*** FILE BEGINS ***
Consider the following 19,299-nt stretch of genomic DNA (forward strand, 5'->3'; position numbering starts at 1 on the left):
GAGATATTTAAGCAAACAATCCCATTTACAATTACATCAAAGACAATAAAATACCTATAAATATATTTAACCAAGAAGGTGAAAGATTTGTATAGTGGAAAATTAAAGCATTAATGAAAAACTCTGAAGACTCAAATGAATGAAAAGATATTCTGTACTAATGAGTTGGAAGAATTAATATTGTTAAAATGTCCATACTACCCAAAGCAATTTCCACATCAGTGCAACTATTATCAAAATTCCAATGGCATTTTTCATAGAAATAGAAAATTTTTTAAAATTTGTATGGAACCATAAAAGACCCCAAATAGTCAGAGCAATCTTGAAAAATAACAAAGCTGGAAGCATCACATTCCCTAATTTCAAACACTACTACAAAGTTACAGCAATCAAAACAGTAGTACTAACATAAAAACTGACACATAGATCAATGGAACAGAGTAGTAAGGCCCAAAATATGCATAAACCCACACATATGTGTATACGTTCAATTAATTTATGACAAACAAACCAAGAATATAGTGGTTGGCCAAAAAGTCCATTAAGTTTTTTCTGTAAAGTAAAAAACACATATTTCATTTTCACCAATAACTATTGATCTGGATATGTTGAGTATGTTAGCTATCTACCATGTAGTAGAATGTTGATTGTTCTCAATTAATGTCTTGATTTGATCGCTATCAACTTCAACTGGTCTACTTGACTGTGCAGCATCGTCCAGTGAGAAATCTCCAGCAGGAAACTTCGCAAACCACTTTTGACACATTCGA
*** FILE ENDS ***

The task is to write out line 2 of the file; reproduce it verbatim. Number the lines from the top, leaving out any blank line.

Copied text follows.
GAGATATTTAAGCAAACAATCCCATTTACAATTACATCAAAGACAATAAAATACCTATAAATATATTTAACCAAGAAGGTGAAAGATTTGTATAGTGGAAAATTAAAGCATTAATGAAAAACTCTGAAGACTCAAATGAATGAAAAGATATTCTGTACTAATGAGTTGGAAGAATTAATATTGTTAAAATGTCCATACTACCCAAAGCAATTTCCACATCAGTGCAACTATTATCAAAATTCCAATGGCATTTTTCATAGAAATAGAAAATTTTTTAAAATTTGTATGGAACCATAAAAGACCCCAAATAGTCAGAGCAATCTTGAAAAATAACAAAGCTGGAAGCATCACATTCCCTAATTTCAAACACTACTACAAAGTTACAGCAATCAAAACAGTAGTACTAACATAAAAACTGACACATAGATCAATGGAACAGAGTAGTAAGGCCCAAAATATGCATAAACCCACACATATGTGTATACGTTCAATTAATTTATGACAAACAAACCAAGAATATAGTGGTTGGCCAAAAAGTCCATTAAGTTTTTTCTGTAAAGTAAAAAACACATATTTCATTTTCACCAATAACTATTGATCTGGATATGTTGAGTATGTTAGCTATCTACCATGTAGTAGAATGTTGATTGTTCTCAATTAATGTCTTGATTTGATCGCTATCAACTTCAACTGGTCTACTTGACTGTGCAGCATCGTCCAGTGAGAAATCTCCAGCAGGAAACTTCGCAAACCACTTTTGACACATTCGA